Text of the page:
The right hon. Gentleman who introduced this Vote reminded us of the naval expenditure of the world. He said we must consider in this matter interna-national suspicions that are apt to be engendered. It is because we have recognised and seen the result of the War, and the continuance of a great navy, and the excitement thereto to other nations to adept the same policy; it is because we recognise all these and the present tendencies to misunderstandings amongst the nations of the world, that we urge this country to take steps to secure an international conference that may so far as possible make an effort towards putting an end to the evil conditions which so far have prevailed. We were also reminded that. in 1912 or 1913, and just before the War, that Admiral Jellicoe had made a tour of the world and made a report which showed that in his opinion, that by the year 1924 it was essential that we should build up an enormous navy in relation not merely to the navy of to-day, but in relation to the navy of 1912 and 1913. What stronger proof than that could you adduce of the fact that the maintenance of a powerful navy can only lead to the building up of still greater navies by other countries because you create competition amongst the other nations of the world. What stronger argument could we have on this point than the statement in which we were warned by Admiral Jellicoe that it would be essential that by 1924 our Navy should be swollen to gigantic proportions. The hon. Gentleman told us that we had now escaped that burden because of the War which we have passed through, and we have paid an enormous price for escaping the burden of that Navy in war expenditure and having some 3,500,000 persona killed and maimed. Now we are being asked to revert to the policy which ended before in that result, and which is likely to end in the same way again.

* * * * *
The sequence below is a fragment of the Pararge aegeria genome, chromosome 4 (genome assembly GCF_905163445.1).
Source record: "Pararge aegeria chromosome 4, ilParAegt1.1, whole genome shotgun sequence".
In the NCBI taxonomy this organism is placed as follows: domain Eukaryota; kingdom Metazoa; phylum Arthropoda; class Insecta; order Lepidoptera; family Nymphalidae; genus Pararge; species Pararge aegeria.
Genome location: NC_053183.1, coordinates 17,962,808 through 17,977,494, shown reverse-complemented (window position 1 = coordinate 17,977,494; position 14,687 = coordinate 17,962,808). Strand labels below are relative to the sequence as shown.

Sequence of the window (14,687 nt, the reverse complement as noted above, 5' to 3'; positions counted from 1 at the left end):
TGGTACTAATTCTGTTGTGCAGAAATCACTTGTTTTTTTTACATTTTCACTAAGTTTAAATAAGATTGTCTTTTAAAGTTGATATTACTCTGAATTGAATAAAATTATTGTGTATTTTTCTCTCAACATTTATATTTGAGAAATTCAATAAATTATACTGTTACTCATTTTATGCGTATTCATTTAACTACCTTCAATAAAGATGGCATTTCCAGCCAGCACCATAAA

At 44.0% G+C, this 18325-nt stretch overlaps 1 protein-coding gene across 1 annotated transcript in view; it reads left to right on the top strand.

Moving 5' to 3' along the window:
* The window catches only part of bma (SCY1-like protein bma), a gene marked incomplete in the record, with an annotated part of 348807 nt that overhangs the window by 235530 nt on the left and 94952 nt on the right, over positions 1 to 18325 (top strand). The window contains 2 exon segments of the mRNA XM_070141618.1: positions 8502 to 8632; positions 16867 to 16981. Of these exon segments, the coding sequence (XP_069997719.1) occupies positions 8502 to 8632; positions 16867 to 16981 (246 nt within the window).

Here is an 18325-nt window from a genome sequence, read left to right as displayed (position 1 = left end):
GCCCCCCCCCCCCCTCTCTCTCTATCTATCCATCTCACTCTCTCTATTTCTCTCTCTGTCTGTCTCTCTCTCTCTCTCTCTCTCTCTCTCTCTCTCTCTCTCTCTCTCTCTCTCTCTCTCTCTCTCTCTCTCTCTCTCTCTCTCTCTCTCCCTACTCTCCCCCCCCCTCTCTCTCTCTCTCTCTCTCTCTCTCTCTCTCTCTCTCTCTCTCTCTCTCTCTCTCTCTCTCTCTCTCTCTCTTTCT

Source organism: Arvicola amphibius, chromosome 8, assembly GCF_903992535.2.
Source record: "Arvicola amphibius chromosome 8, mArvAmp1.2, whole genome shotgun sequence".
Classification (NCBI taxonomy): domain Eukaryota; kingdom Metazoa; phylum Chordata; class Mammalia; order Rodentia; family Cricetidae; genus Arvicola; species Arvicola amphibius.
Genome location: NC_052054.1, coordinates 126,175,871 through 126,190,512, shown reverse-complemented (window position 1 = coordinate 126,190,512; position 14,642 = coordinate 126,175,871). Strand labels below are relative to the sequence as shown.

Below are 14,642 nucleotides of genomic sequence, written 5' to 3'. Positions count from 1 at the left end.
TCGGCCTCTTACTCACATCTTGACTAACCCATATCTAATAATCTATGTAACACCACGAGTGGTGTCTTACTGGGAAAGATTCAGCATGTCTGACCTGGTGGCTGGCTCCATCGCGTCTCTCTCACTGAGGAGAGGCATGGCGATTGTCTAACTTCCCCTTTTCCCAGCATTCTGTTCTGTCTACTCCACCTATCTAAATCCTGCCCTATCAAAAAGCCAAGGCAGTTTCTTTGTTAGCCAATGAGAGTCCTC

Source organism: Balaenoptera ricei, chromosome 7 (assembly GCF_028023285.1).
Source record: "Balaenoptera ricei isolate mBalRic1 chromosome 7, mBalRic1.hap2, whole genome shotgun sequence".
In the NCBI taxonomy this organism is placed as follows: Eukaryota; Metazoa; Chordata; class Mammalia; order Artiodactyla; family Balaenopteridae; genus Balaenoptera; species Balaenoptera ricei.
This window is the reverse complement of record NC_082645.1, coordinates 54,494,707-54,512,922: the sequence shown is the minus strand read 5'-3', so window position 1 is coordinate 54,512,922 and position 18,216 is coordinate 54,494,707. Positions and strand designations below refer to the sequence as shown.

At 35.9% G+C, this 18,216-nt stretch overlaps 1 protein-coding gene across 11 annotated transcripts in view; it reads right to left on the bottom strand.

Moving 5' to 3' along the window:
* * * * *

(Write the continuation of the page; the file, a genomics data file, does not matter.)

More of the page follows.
Instead of the policy which has gone on unchecked from generation to generation, resulting in war after war and high costs and higher costs, with social dorms stunted and starved in order that the purposes of war may be fed full, we ask that an effort should be made to change the whole policy, and instead of spending our money upon war that we should seek to create by an international conference the spirit of peace, and that by the scrapping of navies we should try to promote and ensure the peace of the world. It is now proposed to build two post-Jutland vessels of 35,000 tons, and we are assured that when they are launched they will carry forward the lessons learned by the Battle of Jutland. It is hardly necessary for me to suggest even the futility of the purpose behind the creation of such a Navy. You have experimented for years and spent. millions of money in discovering new explosive forces and powers, and yet after the experience of a small number of hours under conditions which rendered it impossible to find out what other Powers were doing in consequence of the lessons of the Jutland Battle, you are now proposing to build vessels different from the ones which you formerly built. The Admiralty appear to think that the lessons to be drawn from that battle belong exclusively to this country instead of remembering that all these matters are studied carefully and spied upon and money is spent upon them far in excess of their value by other nations in the world. After that we have to spend millions finding out the silly arrangements which other countries are making, and then at great expense we have to make prevision for meeting them. Whatever lessons may have come from the Jutland Battle have not come to us alone, but to other nations as well, and they will also build something new to meet the danger. The armament rings will take care that suspicions are engendered amongst other nations by the belief that we are building up a more efficient Navy, and thus they will be stimulated to build more vessels, and so this kind of thing will go on indefinitely, always going round and round and coming back to the same point instead of seeking some new method along more humane lines, instead of silly and foolish lines of that kind.